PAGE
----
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Entry of banks into Insurance business

DBOD.No.FSC.BC.27 /24.01.018/2003-2004

September 22, 2003

All Scheduled Commercial Banks
(excluding RRBs and LABs)

Dear Sir,

Entry of banks into Insurance business

Please refer to our Circular DBOD.No.FSC.BC/16/24.01.018/2000-2001 dated August 9, 2000 which, inter alia, permitted banks to set up insurance joint ventures on risk participation basis and also to undertake insurance business as agents of insurance companies on fee basis, without any risk participation by banks and their subsidiaries. With effect from October 29, 2002, banks have also been allowed to undertake referral business through their network of branches. However, before entering into insurance business, banks are required to obtain prior approval of the Insurance Regulatory and Development Authority (IRDA) and Reserve Bank of India.

2. The matter has been reviewed by us and it has now been decided that banks need not obtain prior approval of the RBI for engaging in insurance agency business or referral arrangement without any risk participation, subject to the following conditions:

  1. The bank should comply with the IRDA regulations for acting as ‘composite corporate agent’ or referral arrangement with insurance companies.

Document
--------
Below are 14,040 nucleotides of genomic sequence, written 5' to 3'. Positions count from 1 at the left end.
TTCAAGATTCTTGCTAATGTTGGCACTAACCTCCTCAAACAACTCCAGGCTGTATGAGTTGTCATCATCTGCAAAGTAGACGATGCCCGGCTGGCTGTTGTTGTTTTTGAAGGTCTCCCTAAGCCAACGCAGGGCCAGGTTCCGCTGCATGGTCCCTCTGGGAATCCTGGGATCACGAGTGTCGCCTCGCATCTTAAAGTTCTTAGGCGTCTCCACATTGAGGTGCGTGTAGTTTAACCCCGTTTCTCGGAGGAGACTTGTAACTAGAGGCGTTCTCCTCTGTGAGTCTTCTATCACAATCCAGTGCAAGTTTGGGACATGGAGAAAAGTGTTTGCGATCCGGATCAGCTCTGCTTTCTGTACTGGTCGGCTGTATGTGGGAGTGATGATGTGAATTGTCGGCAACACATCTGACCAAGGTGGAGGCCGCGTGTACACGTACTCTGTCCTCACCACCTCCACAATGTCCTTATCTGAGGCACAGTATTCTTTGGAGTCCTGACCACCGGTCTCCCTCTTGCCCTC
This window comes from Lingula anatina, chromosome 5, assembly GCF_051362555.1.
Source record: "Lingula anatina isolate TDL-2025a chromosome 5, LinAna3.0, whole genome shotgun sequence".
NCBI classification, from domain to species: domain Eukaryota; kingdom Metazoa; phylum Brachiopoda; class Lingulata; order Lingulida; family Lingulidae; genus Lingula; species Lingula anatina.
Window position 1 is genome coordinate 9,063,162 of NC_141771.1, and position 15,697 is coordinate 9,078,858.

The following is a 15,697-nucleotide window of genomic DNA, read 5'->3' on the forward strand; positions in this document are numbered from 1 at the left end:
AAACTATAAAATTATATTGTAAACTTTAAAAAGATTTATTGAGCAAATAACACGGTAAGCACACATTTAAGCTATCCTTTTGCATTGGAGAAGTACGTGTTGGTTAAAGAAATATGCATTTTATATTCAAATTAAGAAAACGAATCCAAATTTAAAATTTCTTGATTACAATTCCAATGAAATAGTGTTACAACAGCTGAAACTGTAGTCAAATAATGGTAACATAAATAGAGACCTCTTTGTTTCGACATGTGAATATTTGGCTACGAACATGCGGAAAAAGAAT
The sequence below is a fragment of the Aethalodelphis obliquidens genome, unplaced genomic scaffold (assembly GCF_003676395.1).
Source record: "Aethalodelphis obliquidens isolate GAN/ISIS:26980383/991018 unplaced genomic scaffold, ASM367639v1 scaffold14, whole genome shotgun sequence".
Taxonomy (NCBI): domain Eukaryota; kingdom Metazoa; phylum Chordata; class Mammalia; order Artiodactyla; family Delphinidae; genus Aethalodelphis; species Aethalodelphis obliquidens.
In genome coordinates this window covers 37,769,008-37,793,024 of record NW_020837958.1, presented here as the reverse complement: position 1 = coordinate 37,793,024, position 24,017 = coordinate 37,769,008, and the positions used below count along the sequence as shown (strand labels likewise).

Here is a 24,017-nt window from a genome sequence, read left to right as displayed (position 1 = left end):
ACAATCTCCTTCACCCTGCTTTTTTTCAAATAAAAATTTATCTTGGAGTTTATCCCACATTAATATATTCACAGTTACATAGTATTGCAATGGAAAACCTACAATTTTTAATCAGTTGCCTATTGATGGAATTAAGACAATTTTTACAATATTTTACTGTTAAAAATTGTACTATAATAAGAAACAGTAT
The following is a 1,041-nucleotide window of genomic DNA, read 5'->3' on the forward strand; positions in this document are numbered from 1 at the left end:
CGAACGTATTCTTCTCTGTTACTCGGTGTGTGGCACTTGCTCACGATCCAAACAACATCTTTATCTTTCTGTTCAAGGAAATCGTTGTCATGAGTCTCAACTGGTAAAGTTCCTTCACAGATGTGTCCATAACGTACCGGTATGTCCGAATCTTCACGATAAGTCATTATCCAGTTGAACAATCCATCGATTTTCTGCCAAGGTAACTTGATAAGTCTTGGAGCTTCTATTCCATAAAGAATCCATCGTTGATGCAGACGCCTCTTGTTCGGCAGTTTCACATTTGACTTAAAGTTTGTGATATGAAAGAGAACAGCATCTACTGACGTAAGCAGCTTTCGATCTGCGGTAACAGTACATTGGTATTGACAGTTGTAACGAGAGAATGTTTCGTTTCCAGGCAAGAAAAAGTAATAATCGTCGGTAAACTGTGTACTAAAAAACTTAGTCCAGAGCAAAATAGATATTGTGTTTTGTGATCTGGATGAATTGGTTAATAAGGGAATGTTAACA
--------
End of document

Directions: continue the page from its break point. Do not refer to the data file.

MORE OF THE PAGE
1. The bank should not adopt any restrictive practice of forcing its customers to go in only for a particular insurance company in respect of assets financed by the bank. The customers should be allowed to exercise their own choice.

  2. The bank desirous of entering into referral arrangement, besides complying with IRDA regulations, should also enter into an agreement with the insurance company concerned for allowing use of its premises and making use of the existing infrastructure of the bank. The agreement should be for a period not exceeding three years at the first instance and the bank should have the discretion to renegotiate the terms depending on its satisfaction with the service or replace it by another agreement after the initial period. Thereafter, the bank will be free to sign a longer term contract with the approval of its Board in the case of a private sector bank and with the approval of Government of India in respect of a public sector bank.

  3. As the participation by a bank’s customer in insurance products is purely on a voluntary basis, it should be stated in all publicity material distributed by the bank in a prominent way. There should be no ’linkage’ either direct or indirect between the provision of banking services offered by the bank to its customers and use of the insurance products.

  4. The risks, if any, involved in insurance agency/referral arrangement should not get transferred to the business of the bank.

3. However, banks satisfying the eligibility criteria laid down in our circular DBOD. No.FSC.BC/16/24.01.018/2000-2001 dated August 9, 2000 referred to above and intending to set up insurance joint ventures with equity contribution on risk participation basis or making investments in the insurance companies for providing infrastructure and services support, would continue to obtain the prior approval of the Reserve Bank.

4. Please acknowledge receipt.

Yours faithfully,

(B. Mahapatra)
Chief General Manager


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